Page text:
In a world full of politics, business, sports, and other competitive endeavors, it’s nice to take a step back from that world and occasionally experience a new artistic performance meant simply for entertainment, and based upon the incredible artistic skills of eight talented individuals accompanied by the lush symphonic sounds of the Pittsburgh Symphony Orchestra, conducted by Jack Everly.
Saturday afternoon I had the pleasure to take my mom, my daughter and her friend to the Cirque de la Symphonie – truly an exciting new concept, and a fabulous way to listen to the beautiful classical music being performed while watching the amazing performances and adept skills of these extremely capable aerial flyers, acrobats, contortionists, dancers, jugglers, balancers and strong men. The stage at Heinz Hall took on some very distinctive purple, blue and red hues for this particular performance.
My three companions overwhelmingly voted their favorite as Jaroslaw Marciniak and Dariusz Wronski, former Polish national hand-balancing champions. Their act was an artistic performance that was almost like a ballet in that their motions were very slow and deliberate, and the stunning effect captivated everyone, with the PSO playing Also Sprach Zarathustra and The Pines of Rome in the background. My daughter remarked that the Symphony is much better, for her, when they have something like this program to make it more entertaining. Of the music, she liked George Bizet’ “Les Toreadors” from Carmen, especially because they had recently studied that in her school’s music appreciation class, and well, because it’s such a great melody.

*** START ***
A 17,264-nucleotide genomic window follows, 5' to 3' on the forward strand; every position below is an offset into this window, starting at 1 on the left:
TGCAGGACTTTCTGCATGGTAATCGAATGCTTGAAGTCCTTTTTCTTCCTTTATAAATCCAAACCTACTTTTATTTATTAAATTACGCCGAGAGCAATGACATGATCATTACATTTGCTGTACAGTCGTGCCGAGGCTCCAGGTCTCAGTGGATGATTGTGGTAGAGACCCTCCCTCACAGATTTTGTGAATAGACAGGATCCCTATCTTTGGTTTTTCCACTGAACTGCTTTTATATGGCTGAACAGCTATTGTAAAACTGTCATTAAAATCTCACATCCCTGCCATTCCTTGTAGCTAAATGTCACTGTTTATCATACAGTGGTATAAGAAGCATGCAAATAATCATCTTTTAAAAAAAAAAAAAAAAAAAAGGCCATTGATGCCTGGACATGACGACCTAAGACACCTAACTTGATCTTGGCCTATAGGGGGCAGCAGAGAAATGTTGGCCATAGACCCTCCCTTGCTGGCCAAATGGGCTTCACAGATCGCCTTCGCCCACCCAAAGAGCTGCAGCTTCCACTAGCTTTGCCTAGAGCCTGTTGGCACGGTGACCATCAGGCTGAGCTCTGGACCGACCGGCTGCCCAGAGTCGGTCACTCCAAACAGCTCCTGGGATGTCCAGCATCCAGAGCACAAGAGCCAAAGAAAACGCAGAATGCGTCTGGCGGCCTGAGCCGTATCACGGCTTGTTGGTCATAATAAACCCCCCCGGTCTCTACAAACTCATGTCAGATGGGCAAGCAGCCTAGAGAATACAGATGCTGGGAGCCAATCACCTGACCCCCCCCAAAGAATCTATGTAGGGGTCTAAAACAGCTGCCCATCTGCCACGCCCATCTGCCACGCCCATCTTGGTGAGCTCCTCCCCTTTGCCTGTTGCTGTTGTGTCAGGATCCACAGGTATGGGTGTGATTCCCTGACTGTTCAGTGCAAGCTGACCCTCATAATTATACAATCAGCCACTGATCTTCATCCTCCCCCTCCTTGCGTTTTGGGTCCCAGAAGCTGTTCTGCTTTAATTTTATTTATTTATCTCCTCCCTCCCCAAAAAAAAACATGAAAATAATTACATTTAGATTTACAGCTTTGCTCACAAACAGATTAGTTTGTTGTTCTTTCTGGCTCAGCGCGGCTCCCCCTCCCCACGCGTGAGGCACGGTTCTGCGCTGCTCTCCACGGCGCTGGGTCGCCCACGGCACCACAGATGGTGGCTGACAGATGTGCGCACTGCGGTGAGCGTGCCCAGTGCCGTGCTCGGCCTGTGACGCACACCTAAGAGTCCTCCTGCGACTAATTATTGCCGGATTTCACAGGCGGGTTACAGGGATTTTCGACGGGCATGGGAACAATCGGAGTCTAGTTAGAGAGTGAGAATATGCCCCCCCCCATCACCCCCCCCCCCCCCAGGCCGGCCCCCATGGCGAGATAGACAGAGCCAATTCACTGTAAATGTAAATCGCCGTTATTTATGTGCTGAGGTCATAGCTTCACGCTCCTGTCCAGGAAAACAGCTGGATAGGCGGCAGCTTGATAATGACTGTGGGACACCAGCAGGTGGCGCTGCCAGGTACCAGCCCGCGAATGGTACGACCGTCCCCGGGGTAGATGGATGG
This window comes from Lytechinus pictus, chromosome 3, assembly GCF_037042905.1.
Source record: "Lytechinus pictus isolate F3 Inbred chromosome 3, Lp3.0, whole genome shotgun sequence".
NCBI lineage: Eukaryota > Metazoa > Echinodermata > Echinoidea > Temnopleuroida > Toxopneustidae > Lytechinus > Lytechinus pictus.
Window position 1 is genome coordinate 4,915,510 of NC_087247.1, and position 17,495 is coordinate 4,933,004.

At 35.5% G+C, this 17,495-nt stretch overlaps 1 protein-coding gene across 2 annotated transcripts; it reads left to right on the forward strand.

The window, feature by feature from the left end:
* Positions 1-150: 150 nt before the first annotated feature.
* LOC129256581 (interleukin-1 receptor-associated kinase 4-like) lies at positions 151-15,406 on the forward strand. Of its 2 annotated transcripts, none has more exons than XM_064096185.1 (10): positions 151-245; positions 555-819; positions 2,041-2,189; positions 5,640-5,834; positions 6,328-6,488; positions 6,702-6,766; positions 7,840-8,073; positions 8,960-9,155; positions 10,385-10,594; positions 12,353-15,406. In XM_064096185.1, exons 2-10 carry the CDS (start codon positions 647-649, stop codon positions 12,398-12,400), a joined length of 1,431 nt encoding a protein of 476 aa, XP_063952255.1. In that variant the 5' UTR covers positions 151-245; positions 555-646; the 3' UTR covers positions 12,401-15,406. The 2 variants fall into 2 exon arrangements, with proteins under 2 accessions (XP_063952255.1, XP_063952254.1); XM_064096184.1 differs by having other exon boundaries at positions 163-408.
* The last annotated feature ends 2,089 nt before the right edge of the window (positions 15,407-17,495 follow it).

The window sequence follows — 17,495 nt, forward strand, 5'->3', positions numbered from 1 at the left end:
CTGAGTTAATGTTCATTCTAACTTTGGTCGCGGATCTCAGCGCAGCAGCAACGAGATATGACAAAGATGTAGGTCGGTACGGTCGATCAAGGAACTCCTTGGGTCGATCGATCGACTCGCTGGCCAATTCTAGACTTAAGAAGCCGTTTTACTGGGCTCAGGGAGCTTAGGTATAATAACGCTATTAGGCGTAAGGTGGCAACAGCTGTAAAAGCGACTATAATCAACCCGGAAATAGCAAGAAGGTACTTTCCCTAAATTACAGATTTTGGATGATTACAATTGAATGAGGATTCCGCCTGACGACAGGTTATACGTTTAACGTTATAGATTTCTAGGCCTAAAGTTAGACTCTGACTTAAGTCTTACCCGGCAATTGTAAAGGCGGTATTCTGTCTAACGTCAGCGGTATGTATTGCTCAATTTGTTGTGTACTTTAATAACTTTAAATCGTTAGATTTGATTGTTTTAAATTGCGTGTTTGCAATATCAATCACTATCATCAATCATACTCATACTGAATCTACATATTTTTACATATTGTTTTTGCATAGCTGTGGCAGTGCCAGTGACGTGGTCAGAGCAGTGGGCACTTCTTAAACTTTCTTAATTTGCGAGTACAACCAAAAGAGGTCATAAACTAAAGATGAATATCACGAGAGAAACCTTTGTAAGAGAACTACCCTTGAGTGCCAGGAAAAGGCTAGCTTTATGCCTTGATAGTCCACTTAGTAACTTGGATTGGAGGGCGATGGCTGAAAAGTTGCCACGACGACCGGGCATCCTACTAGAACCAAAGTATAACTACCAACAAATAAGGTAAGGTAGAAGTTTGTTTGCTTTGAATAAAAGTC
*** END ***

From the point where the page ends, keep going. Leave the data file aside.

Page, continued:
Personally for me, it’s hard to vote for a favorite, since every act was spectacular, and as a whole the entire program gets my vote as a favorite, but if I had to pick I’d say the acrobatics of Christine Van Loo were so, inspiring. The act consisted of two stage-height ribbons that she adroitly handled to perform amazing aerials making it seem so effortless as she ascended with spell-binding trapeze – it was like poetry in motion. The lighting was very effective, shadows of the performers would marvelously fly along the large walls out into the audience, give a wonderful effect.
Then there was Vladimir Tsarkov, the juggler, performing the ‘Red Harlequin’ act – funny and very entertaining. Being a juggler myself (purely just for fun), it was amazing to see how many balls, batons and rings he could juggle at one time.
Jack Everly, the conductor for the evening, also gets a nod of approval — he was funny and very entertaining. I’d like to see the PSO bring him back again and again. One act had the juggler bring him forth, and along with Elena Tsarkova, they would do a magic act where Jack and Elena are put into a cloth tube – Elena is tied securely with a rope – and in 20 seconds the tube is removed to reveal Jack’s coat on Elena, the ropes securely tied on top. We all wondered – how did they do that..? Jack’s joke was to come back to see the midnight performance – with a quick ‘Whoops’ when he acknowledged the kids in the audience.
And of course the PSO itself did a great job with the music. Many of these selections I know very well, having heard them many times. The PSO played them with marvelous aplomb, and the sound came through marvelously. I wondered how they could play with all that was going on around them, especially the juggler, who was so funny.